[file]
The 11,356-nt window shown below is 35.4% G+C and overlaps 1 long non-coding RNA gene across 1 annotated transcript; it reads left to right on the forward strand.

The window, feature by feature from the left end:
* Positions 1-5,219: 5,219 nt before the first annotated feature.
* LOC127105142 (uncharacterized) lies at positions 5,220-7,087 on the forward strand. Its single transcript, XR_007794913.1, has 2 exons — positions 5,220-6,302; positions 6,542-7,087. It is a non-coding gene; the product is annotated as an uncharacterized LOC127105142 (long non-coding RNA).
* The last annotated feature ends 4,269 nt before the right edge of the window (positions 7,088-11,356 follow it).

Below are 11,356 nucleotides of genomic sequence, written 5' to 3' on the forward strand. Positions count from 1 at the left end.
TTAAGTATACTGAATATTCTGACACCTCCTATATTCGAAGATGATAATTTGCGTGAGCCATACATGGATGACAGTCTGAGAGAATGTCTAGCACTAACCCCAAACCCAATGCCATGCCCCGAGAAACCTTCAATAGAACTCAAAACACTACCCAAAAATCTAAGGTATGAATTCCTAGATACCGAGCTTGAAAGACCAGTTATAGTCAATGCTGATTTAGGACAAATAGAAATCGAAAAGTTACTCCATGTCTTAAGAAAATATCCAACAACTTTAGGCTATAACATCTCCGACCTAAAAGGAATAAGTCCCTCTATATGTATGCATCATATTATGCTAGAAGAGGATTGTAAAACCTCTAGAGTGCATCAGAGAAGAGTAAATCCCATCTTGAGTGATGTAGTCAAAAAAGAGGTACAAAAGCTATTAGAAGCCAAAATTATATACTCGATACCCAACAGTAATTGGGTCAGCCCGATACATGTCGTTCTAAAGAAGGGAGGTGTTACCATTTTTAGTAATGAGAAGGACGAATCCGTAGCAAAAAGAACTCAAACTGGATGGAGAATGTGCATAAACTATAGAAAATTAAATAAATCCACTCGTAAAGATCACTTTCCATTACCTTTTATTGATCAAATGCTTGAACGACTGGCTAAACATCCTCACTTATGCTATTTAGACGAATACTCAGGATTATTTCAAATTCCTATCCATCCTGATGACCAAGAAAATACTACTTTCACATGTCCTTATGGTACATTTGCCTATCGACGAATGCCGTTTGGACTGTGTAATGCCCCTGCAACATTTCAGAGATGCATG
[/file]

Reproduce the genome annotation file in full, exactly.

The 11,356-nt window shown below is 35.4% G+C and overlaps 1 long non-coding RNA gene across 1 annotated transcript; it reads left to right on the forward strand.

The window, feature by feature from the left end:
* Positions 1-5,219: 5,219 nt before the first annotated feature.
* LOC127105142 (uncharacterized) lies at positions 5,220-7,087 on the forward strand. Its single transcript, XR_007794913.1, has 2 exons — positions 5,220-6,302; positions 6,542-7,087. It is a non-coding gene; the product is annotated as an uncharacterized LOC127105142 (long non-coding RNA).
* The last annotated feature ends 4,269 nt before the right edge of the window (positions 7,088-11,356 follow it).

Below are 11,356 nucleotides of genomic sequence, written 5' to 3' on the forward strand. Positions count from 1 at the left end.
TTAAGTATACTGAATATTCTGACACCTCCTATATTCGAAGATGATAATTTGCGTGAGCCATACATGGATGACAGTCTGAGAGAATGTCTAGCACTAACCCCAAACCCAATGCCATGCCCCGAGAAACCTTCAATAGAACTCAAAACACTACCCAAAAATCTAAGGTATGAATTCCTAGATACCGAGCTTGAAAGACCAGTTATAGTCAATGCTGATTTAGGACAAATAGAAATCGAAAAGTTACTCCATGTCTTAAGAAAATATCCAACAACTTTAGGCTATAACATCTCCGACCTAAAAGGAATAAGTCCCTCTATATGTATGCATCATATTATGCTAGAAGAGGATTGTAAAACCTCTAGAGTGCATCAGAGAAGAGTAAATCCCATCTTGAGTGATGTAGTCAAAAAAGAGGTACAAAAGCTATTAGAAGCCAAAATTATATACTCGATACCCAACAGTAATTGGGTCAGCCCGATACATGTCGTTCTAAAGAAGGGAGGTGTTACCATTTTTAGTAATGAGAAGGACGAATCCGTAGCAAAAAGAACTCAAACTGGATGGAGAATGTGCATAAACTATAGAAAATTAAATAAATCCACTCGTAAAGATCACTTTCCATTACCTTTTATTGATCAAATGCTTGAACGACTGGCTAAACATCCTCACTTATGCTATTTAGACGAATACTCAGGATTATTTCAAATTCCTATCCATCCTGATGACCAAGAAAATACTACTTTCACATGTCCTTATGGTACATTTGCCTATCGACGAATGCCGTTTGGACTGTGTAATGCCCCTGCAACATTTCAGAGATGCATG